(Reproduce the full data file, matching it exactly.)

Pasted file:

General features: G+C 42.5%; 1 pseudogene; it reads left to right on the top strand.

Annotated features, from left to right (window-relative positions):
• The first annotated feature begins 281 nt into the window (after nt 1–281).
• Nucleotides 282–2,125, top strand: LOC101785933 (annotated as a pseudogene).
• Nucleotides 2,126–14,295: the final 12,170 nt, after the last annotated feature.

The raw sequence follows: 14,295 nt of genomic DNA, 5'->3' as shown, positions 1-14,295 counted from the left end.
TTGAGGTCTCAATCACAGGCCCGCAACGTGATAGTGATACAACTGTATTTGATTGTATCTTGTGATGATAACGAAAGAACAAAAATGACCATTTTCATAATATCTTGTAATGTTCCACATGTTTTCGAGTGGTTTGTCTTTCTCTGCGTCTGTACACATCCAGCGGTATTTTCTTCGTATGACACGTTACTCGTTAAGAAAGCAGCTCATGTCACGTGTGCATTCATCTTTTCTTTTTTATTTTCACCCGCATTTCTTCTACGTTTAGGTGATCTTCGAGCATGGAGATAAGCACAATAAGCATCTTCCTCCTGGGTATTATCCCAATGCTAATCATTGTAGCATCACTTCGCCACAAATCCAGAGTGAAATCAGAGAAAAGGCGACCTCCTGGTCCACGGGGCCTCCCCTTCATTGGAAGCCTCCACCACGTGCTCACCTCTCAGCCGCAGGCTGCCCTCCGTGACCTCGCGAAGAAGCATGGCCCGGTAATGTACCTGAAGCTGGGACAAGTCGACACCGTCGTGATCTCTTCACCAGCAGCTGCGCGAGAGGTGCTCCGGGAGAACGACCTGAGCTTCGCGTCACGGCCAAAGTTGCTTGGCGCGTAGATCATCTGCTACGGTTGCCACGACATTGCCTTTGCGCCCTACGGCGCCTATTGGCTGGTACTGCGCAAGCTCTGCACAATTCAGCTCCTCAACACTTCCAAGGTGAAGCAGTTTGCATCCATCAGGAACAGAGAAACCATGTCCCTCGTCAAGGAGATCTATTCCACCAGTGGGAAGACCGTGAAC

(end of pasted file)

General features: G+C 42.5%; 1 pseudogene; it reads left to right on the top strand.

Annotated features, from left to right (window-relative positions):
• The first annotated feature begins 281 nt into the window (after nt 1–281).
• Nucleotides 282–2,125, top strand: LOC101785933 (annotated as a pseudogene).
• Nucleotides 2,126–14,295: the final 12,170 nt, after the last annotated feature.

The raw sequence follows: 14,295 nt of genomic DNA, 5'->3' as shown, positions 1-14,295 counted from the left end.
TTGAGGTCTCAATCACAGGCCCGCAACGTGATAGTGATACAACTGTATTTGATTGTATCTTGTGATGATAACGAAAGAACAAAAATGACCATTTTCATAATATCTTGTAATGTTCCACATGTTTTCGAGTGGTTTGTCTTTCTCTGCGTCTGTACACATCCAGCGGTATTTTCTTCGTATGACACGTTACTCGTTAAGAAAGCAGCTCATGTCACGTGTGCATTCATCTTTTCTTTTTTATTTTCACCCGCATTTCTTCTACGTTTAGGTGATCTTCGAGCATGGAGATAAGCACAATAAGCATCTTCCTCCTGGGTATTATCCCAATGCTAATCATTGTAGCATCACTTCGCCACAAATCCAGAGTGAAATCAGAGAAAAGGCGACCTCCTGGTCCACGGGGCCTCCCCTTCATTGGAAGCCTCCACCACGTGCTCACCTCTCAGCCGCAGGCTGCCCTCCGTGACCTCGCGAAGAAGCATGGCCCGGTAATGTACCTGAAGCTGGGACAAGTCGACACCGTCGTGATCTCTTCACCAGCAGCTGCGCGAGAGGTGCTCCGGGAGAACGACCTGAGCTTCGCGTCACGGCCAAAGTTGCTTGGCGCGTAGATCATCTGCTACGGTTGCCACGACATTGCCTTTGCGCCCTACGGCGCCTATTGGCTGGTACTGCGCAAGCTCTGCACAATTCAGCTCCTCAACACTTCCAAGGTGAAGCAGTTTGCATCCATCAGGAACAGAGAAACCATGTCCCTCGTCAAGGAGATCTATTCCACCAGTGGGAAGACCGTGAAC